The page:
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Benjamin Netanyahu, Prime Minister of Israel addressed the United Nations General Assembly.

Benjamin Netanyahu UN General Assembly
Benjamin Netanyahu addressed the UN General Assembly.
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The U.S. 2009: "Two-state solution is the only solution" Is it?

April 20, 2009  |  Eli E. Hertz









The U.S. 2009: "Two-state solution is the only solution"
Congress 1922: One Jewish National Home in Palestine


The current U.S. administration that is so persistent on the need to honor 'past agreements' seems to ignore unwavering support for reconstructing the Jewish national home in Palestine by our past presidents and both Houses of Congress: 

U.S. Resolution 322: A joint resolution of both Houses of Congress unanimously endorsed the "Mandate for Palestine," confirming the irrevocable right of Jews to settle in the area of Palestine - anywhere between the Jordan River and the Mediterranean Sea. June 30, 1922.

President Woodrow Wilson: "I am persuaded that the Allied nations, with the fullest concurrence of our own government and people, are agreed that in Palestine shall be laid the foundation of a Jewish Commonwealth." March 3, 1919.

President Warren G. Harding: Signed the Lodge-Fish joint resolution of approval to establish a Jewish homeland in Palestine. September 21, 1922.

President Calvin Coolidge: Signed the Convention between the United States and Great Britain in respect to British rights in Palestine. The convention was ratified by the Senate on February 20, 1925, and by the president on March 2, 1925. The Convention was proclaimed on December 5, 1925­. The convention's text incorporated the "Mandate for Palestine " text, including the preamble. By doing so, the U.S. government recognized and confirmed the irrevocable right of Jews to settle in the area of Palestine - anywhere between the Jordan River and the Mediterranean Sea  as is spelled out in the Mandate document.

The following text was selected from the U.S. Congressional Record (1922) and exhibits the powerful sense of the Member of Congress in favor of reestablishing of a Jewish national home in Palestine:

"Palestine of to-day, the land we now know as Pales­tine, was peopled by the Jews from the dawn of history until the Roman era. It is the ancestral homeland of the Jewish people. They were driven from it by force by the relentless Roman military machine and for centuries prevented from re­turning.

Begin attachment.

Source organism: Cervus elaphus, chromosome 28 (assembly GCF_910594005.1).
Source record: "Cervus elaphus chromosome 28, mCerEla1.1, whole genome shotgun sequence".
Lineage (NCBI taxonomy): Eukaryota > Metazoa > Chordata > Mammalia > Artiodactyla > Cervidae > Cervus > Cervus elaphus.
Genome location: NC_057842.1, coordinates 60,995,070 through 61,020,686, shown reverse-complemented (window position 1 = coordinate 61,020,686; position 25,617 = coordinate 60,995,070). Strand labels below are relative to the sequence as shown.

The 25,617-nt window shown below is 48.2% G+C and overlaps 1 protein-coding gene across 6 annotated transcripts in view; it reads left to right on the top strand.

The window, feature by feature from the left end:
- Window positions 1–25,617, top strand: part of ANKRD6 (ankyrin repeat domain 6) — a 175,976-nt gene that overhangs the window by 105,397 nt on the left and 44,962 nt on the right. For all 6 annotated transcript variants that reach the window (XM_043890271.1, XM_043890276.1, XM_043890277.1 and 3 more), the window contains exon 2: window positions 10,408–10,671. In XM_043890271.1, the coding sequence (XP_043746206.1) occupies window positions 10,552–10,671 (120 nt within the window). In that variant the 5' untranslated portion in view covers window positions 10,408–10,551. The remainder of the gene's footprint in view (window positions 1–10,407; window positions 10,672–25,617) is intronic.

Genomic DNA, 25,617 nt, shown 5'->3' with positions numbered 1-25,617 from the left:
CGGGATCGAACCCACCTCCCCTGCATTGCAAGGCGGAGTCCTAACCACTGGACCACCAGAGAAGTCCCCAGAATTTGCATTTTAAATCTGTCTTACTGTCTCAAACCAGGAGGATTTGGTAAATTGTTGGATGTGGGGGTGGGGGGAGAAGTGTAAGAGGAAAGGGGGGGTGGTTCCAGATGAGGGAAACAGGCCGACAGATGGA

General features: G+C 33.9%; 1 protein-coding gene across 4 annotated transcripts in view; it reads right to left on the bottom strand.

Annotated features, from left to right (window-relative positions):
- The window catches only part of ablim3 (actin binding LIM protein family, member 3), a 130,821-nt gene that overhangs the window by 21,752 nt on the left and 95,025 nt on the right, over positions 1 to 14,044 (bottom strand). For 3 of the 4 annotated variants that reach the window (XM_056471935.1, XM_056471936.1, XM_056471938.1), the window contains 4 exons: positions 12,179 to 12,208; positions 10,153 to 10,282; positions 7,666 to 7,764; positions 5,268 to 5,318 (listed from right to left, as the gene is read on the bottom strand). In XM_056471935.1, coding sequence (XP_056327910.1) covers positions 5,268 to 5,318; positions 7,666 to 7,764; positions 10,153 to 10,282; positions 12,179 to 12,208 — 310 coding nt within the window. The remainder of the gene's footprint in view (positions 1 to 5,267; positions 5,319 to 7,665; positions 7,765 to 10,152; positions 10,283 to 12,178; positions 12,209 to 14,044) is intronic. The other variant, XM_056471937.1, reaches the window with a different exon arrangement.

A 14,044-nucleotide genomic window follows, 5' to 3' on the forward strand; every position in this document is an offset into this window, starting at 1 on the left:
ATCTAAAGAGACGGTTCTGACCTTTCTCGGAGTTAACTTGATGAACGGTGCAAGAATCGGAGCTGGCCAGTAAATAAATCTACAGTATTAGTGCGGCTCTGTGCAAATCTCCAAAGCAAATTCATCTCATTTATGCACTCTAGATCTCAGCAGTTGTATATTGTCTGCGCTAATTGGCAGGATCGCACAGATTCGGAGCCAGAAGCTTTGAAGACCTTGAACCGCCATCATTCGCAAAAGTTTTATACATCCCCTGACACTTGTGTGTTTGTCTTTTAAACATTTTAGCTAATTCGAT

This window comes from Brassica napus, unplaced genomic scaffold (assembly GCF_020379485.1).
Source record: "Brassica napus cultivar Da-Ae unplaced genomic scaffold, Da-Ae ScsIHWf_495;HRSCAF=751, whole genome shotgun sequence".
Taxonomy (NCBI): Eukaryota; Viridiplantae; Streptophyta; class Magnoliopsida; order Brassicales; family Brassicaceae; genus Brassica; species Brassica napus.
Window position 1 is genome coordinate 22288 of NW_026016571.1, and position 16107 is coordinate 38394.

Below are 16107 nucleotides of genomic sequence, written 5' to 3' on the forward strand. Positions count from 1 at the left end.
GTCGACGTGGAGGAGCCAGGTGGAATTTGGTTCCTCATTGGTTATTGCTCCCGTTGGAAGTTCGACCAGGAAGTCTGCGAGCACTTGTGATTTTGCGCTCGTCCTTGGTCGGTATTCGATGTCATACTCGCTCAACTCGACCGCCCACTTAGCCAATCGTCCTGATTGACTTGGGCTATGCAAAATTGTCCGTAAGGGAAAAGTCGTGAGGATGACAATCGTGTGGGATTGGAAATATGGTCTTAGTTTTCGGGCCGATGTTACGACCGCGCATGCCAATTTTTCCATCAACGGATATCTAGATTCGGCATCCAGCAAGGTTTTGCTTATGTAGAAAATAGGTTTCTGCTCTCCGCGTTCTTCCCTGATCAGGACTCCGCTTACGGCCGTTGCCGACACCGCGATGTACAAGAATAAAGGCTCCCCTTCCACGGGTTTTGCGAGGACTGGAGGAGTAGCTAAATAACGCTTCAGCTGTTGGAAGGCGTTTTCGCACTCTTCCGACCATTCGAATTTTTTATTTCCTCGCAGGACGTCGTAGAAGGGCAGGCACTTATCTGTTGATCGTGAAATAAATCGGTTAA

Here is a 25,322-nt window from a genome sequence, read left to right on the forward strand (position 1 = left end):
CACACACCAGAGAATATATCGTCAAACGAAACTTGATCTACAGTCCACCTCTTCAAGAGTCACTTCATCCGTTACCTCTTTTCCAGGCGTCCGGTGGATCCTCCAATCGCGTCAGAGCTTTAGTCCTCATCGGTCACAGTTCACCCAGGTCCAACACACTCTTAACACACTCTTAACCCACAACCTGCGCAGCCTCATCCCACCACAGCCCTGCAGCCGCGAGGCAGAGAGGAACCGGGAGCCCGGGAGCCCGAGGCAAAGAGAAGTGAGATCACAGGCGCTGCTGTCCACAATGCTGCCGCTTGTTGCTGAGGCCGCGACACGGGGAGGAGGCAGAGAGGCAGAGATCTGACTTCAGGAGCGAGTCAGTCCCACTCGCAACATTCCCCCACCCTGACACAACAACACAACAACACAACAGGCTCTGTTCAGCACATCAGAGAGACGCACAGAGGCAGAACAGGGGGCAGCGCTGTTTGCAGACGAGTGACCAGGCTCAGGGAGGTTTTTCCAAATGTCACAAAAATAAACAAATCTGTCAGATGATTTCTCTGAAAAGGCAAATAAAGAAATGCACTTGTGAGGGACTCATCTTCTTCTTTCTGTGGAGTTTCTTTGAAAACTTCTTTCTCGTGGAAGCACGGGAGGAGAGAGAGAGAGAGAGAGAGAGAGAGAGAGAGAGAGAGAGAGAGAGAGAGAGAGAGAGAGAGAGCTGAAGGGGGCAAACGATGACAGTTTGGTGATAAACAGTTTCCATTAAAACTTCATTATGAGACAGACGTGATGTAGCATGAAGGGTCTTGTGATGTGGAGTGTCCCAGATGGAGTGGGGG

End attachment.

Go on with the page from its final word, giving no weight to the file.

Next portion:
"At different periods various alien people succeeded them, but the Jewish race had left an indelible impress upon the land. To-day it is a Jewish country. Every name, every landmark, every monument, and every trace of whatever civili­zation remaining there is still Jewish. And it has ever since remained a hope, a longing, as expressed in their prayers for these nearly 2,000 years. No other people has ever claimed Palestine as their national home. No other people has ever shown an aptitude or indicated a genuine desire to make it their homeland. The land has been ruled by foreigners. Only since the beginning of the modern Zionist effort may it be said that a creative, cultural, and economic force has entered Pales­tine . The Jewish Nation was forced from its natural home. It did not go because it wanted to. A perusal of Jewish history, a reading of Josephus, will convince the most skeptical that the grandest fight that was ever put up against an enemy was put up by the Jew. He never thought of leaving Palestine.

"But he was driven out. But did he, when driven out, give up his hope of getting back? Jewish history and Jewish literature give the answer to that question. The Jew even has a fast day devoted to the day of destruction of the Jewish homeland. Never throughout history did they give up hope of returning there. I am told that 90 per cent of the Jews to-day are praying for the return of the Jewish people to its own home. The best minds among them believe in the necessity of reestablishing the Jewish land. To my mind there is something prophetic in the fact that during the ages no other nation has taken over Pales­tine and held it in the sense of a homeland; and there is some­thing providential in the fact that for 1,800 years it has remained in desolation as if waiting for the return of its people."

U.S. Congressional Records 9801 (1922)


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